Share on Google Plus 2 Share on Twitter 2 Share on Facebook 4 Share on LinkedIn 1 Share on PInterest Share on Fark! Share on Reddit 1 Share on StumbleUpon 1 Tell A Friend 1 (12 Shares)  
Printer Friendly Page Save As Favorite View Favorites (# of views)   3 comments

Exclusive to OpEdNews:
OpEdNews Op Eds

Domestic Violence Begins (And Can End) With You

      (Page 1 of 4 pages)
Related Topic(s): ; ; ; ; ; ; , Add Tags Add to My Group(s)

Touching 3   Must Read 2   Well Said 2  
View Ratings | Rate It Headlined to H4 10/4/14

Author 66255
Become a Fan
  (6 fans)
- Advertisement -

Domestic Violence is a form of abuse that begins with you.

Zero tolerance can only be achieved when we apply the rules to ourselves, and zero tolerance is the only way to create a peaceful way to play. So say yes to zero tolerance, everywhere!

You may feel you already apply this rule to yourself. You may be wrong.

Let me explain.

I was terrified to do it but did it anyway:

When I was a seven or eight year old little girl covered in welts from top to toe I asked my teacher for help. She asked me to prove I had welts right there at the front of the class. I attempted to pull my leotards down in a subtle fashion. I managed to expose a little thigh to her without revealing myself to the other kids. The welts in that area had gone, relaxed back into my skin and blended into nothingness. My cheeks were more inflamed with humiliation than my legs with abuse. She said I was exaggerating and I never asked for help again. This choice, born of this unsupported experience, put me in mortal danger many times in my life.

A lack of action taken by the teacher implied to me that the actions being taken upon me were acceptable.

I was terrified to do it but did it anyway:

- Advertisement -

When I was a young adult I saw a woman beating her toddler in a car parked in a department store parking lot. With trepidatious feet and shaking hands I headed to her car. I scarcely made a sound as I timidly knocked on her window mid-slap. My voice quivered as I asked her if she needed help. I said I often felt exhausted with my kids and wished for help, so wondered if she could use an extra pair of hands. The child's eyes looked at me pleading for help. I said she sure is a cutie, huh? My knees were weak and I knew if the lady had a gun she might shoot me, but that little girl sure needed help so I stood my ground. I hung in there till the mood changed and the child was asleep. By then security had arrived. I went to my car and succumbed to shock and fear as I cried and trembled.

An attack of hatred or outrage by me would have put the child in more danger as the mom chose to justify her behavior.

I was terrified to do it but did it anyway:

A woman was surrounded by four primary school aged rambunctious boys circling her in the airport while she tried to solve an obviously stressful problem on the phone. Her fifth and oldest boy was being forcefully handheld to keep him safe from his own impulsive choices. He was clearly on the spectrum of autism and less than happy. Most of the people near by were eye rolling, tongue clucking, head shaking judgment passers. Some of the others were simply pretending not to see or observing with pity in their eyes. I started singing a silly song to get the four boys' attention and made it into a turn taking game that used real words. This allowed me to "audition" for the role of helper. She looked at me suspiciously then cried at the phone, "No don't put me on hold!" I used the moment to introduce myself and my background with autism and she let me care for her kids while we waited for our plane. She was a good mom with too much to do and in crisis. She kept an eye on me but let her kids be entertained.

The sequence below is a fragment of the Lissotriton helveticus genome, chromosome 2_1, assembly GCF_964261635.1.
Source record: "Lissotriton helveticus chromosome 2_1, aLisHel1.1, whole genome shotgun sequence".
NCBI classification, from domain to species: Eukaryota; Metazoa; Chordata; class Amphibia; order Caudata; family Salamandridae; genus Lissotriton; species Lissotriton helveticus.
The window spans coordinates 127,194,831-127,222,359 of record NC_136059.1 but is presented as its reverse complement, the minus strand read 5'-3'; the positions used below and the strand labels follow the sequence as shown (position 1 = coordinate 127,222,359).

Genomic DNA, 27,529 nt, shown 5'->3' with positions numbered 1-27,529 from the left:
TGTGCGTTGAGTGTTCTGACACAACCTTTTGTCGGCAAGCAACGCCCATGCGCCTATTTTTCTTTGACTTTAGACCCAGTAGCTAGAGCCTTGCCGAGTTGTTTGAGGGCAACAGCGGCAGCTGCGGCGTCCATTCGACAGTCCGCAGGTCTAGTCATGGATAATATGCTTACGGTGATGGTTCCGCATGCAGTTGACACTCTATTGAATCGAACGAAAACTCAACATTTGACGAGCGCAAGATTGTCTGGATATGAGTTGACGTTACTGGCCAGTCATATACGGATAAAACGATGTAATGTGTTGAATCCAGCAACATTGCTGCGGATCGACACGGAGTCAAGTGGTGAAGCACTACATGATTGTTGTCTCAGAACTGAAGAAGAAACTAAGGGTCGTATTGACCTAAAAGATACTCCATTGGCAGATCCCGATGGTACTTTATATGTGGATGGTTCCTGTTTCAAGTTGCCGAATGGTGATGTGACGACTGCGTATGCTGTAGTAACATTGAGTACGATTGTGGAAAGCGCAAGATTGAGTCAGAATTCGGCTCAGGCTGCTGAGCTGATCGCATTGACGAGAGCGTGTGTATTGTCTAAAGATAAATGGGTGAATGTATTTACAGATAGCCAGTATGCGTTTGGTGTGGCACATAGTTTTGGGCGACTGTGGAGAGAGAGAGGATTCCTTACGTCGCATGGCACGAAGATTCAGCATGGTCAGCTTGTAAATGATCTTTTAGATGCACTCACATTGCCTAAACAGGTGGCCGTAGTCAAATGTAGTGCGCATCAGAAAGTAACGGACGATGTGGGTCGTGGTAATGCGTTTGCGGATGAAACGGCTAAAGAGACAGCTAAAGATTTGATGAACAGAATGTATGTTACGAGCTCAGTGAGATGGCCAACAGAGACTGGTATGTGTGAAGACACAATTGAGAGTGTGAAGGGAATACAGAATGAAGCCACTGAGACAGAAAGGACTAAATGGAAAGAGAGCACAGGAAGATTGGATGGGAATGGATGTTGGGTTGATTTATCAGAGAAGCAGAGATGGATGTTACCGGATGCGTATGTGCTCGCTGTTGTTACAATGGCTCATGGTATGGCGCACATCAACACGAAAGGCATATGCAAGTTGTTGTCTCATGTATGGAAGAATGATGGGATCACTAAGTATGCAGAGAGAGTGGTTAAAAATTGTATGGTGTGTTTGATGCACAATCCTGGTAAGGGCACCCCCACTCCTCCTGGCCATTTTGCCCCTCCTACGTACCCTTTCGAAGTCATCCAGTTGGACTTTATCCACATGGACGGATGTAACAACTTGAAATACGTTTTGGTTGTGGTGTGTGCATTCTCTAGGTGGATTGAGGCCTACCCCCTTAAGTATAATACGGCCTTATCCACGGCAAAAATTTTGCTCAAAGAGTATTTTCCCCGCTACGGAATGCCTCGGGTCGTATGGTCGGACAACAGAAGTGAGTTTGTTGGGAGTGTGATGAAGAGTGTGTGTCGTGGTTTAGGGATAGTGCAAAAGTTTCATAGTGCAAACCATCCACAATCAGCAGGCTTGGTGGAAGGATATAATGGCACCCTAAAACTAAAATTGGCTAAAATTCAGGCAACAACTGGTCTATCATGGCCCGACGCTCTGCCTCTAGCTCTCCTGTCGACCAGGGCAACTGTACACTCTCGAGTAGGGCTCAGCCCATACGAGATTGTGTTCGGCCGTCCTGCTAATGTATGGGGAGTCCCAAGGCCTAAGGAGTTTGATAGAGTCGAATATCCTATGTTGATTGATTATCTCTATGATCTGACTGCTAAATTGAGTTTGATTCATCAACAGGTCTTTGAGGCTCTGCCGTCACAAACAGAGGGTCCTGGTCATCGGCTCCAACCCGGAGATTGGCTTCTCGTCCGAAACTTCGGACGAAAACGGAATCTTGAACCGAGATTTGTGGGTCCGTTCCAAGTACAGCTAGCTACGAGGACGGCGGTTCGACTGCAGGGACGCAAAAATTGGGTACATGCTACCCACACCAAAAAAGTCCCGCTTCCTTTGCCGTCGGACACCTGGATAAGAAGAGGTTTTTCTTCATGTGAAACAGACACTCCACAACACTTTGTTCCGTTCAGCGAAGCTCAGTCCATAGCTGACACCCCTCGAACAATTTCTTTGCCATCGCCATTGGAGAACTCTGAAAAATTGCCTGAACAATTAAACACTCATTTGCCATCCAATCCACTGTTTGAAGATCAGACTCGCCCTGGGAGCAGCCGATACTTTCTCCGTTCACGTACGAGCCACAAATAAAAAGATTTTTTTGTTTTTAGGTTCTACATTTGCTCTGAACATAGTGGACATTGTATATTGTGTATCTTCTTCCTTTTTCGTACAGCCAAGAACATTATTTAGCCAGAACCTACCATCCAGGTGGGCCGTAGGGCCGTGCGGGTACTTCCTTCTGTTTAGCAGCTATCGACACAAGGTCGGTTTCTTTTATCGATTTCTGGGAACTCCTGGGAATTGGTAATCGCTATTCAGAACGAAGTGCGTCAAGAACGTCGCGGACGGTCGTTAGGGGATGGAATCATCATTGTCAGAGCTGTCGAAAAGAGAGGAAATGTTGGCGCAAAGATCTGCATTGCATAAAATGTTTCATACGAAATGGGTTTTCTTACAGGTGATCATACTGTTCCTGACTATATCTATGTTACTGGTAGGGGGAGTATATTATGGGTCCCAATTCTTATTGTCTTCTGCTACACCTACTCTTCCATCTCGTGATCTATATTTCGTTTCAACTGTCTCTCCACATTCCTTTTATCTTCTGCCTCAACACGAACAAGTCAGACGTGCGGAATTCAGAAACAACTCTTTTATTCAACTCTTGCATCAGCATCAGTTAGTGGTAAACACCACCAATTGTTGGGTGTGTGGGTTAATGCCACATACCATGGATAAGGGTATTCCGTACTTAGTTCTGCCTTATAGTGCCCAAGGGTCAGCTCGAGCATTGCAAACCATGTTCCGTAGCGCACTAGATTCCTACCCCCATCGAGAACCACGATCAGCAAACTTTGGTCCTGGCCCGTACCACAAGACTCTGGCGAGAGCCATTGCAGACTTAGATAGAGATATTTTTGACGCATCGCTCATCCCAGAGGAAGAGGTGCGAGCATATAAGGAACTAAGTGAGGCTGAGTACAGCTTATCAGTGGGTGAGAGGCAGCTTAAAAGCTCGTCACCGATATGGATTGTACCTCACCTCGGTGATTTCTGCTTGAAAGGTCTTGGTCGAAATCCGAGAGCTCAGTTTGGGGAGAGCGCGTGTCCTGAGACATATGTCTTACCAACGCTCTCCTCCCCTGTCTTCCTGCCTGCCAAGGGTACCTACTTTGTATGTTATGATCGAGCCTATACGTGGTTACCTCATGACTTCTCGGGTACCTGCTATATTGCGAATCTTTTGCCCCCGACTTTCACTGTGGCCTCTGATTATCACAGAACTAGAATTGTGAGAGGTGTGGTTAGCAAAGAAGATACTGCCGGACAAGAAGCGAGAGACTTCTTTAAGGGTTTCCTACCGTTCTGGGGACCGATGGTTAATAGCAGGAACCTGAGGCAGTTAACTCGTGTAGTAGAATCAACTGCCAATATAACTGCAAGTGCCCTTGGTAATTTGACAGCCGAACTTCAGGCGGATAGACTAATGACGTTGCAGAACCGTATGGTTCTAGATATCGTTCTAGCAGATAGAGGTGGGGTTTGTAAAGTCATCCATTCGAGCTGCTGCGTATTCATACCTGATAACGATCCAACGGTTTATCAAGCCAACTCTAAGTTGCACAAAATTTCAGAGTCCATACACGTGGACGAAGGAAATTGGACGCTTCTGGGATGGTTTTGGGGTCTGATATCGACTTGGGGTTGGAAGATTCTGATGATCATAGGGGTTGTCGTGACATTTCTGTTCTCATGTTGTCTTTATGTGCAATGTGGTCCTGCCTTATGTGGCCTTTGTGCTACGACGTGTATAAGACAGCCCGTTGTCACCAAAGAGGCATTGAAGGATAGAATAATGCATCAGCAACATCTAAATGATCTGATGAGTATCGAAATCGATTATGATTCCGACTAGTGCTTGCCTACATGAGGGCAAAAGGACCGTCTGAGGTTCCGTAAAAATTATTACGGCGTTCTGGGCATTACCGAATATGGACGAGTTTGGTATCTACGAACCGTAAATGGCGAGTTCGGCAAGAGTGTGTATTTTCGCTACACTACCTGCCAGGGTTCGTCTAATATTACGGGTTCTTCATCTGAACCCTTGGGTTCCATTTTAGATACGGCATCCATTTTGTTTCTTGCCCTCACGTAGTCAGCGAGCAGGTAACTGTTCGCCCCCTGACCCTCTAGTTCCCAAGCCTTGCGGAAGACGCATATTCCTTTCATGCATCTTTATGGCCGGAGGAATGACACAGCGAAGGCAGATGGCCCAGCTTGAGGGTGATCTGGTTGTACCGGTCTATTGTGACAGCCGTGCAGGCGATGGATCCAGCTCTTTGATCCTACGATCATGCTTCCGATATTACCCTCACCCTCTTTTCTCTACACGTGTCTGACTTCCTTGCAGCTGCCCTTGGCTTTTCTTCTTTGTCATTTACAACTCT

As we boarded the plane someone, meaning to compliment me at her expense, asked me if I could arrange to sit near that family so the whole plane need not suffer.

- Advertisement -

Sarcasm and an attitude of inconvenience by the onlookers gathers them into a likeminded gang of haters and ridiculers.

Comedies often capitalize on this as comedians complain about crying babies, and sitcoms show the challenge of sitting next to someone "special".

The problem is as we gather to laugh we are trained to agree. I remember being in a family therapy group and doing some role playing. One of the moms in attendance was incredibly funny. Her humor was very Rosanne show like and full of sardonic comments about her children. They played along. They laughed and responded. And the teenage girl had what others perceived as an unexpected meltdown.

Next Page  1  |  2  |  3  |  4


- Advertisement -

Touching 3   Must Read 2   Well Said 2  
View Ratings | Rate It

Lynette Louise aka THE BRAIN BROAD is doubly board certified in Neurofeedback and has an MS. She is studying for her PhD in Clinical Psychology with a specialty in Psychophysiology at Saybrook University Global mental health expert Lynette (more...)

Share on Google Plus Submit to Twitter Add this Page to Facebook! Share on LinkedIn Pin It! Add this Page to Fark! Submit to Reddit Submit to Stumble Upon

Go To Commenting

The views expressed in this article are the sole responsibility of the author and do not necessarily reflect those of this website or its editors.

Follow Me on Twitter

Contact AuthorContact Author Contact EditorContact Editor Author PageView Authors' Articles
- Advertisement -

Most Popular Articles by this Author:     (View All Most Popular Articles by this Author)

Growing In and Out of Autism

When I was Easy to Rape, it was still Rape

State Dependent Learning: A Teaching and Autism Aha Moment

Dear President: No More Services for Autism Please. Let's Give Power and Education to Parents.

The Abuse of Sensory-Processing Disorder Inherent in Autism

Bill Cosby did us a Favor